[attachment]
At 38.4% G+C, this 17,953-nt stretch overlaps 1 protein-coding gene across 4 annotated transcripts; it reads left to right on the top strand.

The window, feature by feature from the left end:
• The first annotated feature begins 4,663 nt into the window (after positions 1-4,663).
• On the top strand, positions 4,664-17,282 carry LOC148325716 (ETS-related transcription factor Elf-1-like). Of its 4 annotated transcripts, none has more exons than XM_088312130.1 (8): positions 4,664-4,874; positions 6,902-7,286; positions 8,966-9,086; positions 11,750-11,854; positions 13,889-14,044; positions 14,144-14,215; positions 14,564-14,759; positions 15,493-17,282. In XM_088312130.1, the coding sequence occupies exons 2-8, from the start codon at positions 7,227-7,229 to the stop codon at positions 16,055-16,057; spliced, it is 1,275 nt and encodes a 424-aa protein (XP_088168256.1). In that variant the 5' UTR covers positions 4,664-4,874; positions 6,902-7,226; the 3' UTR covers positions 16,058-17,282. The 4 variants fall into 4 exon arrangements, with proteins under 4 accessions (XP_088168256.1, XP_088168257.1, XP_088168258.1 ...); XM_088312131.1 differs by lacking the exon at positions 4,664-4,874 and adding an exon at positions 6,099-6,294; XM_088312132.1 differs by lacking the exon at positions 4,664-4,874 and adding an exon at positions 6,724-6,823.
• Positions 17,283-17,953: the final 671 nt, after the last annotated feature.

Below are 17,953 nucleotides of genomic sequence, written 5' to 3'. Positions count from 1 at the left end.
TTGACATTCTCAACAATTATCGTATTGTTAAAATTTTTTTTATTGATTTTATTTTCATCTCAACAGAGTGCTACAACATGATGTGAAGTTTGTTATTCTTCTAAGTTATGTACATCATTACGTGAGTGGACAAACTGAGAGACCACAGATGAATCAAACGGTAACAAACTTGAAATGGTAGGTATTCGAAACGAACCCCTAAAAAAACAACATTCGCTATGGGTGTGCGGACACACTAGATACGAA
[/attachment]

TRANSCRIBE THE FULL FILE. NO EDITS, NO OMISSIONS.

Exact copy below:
At 38.4% G+C, this 17,953-nt stretch overlaps 1 protein-coding gene across 4 annotated transcripts; it reads left to right on the top strand.

The window, feature by feature from the left end:
• The first annotated feature begins 4,663 nt into the window (after positions 1-4,663).
• On the top strand, positions 4,664-17,282 carry LOC148325716 (ETS-related transcription factor Elf-1-like). Of its 4 annotated transcripts, none has more exons than XM_088312130.1 (8): positions 4,664-4,874; positions 6,902-7,286; positions 8,966-9,086; positions 11,750-11,854; positions 13,889-14,044; positions 14,144-14,215; positions 14,564-14,759; positions 15,493-17,282. In XM_088312130.1, the coding sequence occupies exons 2-8, from the start codon at positions 7,227-7,229 to the stop codon at positions 16,055-16,057; spliced, it is 1,275 nt and encodes a 424-aa protein (XP_088168256.1). In that variant the 5' UTR covers positions 4,664-4,874; positions 6,902-7,226; the 3' UTR covers positions 16,058-17,282. The 4 variants fall into 4 exon arrangements, with proteins under 4 accessions (XP_088168256.1, XP_088168257.1, XP_088168258.1 ...); XM_088312131.1 differs by lacking the exon at positions 4,664-4,874 and adding an exon at positions 6,099-6,294; XM_088312132.1 differs by lacking the exon at positions 4,664-4,874 and adding an exon at positions 6,724-6,823.
• Positions 17,283-17,953: the final 671 nt, after the last annotated feature.

Below are 17,953 nucleotides of genomic sequence, written 5' to 3'. Positions count from 1 at the left end.
TTGACATTCTCAACAATTATCGTATTGTTAAAATTTTTTTTATTGATTTTATTTTCATCTCAACAGAGTGCTACAACATGATGTGAAGTTTGTTATTCTTCTAAGTTATGTACATCATTACGTGAGTGGACAAACTGAGAGACCACAGATGAATCAAACGGTAACAAACTTGAAATGGTAGGTATTCGAAACGAACCCCTAAAAAAACAACATTCGCTATGGGTGTGCGGACACACTAGATACGAA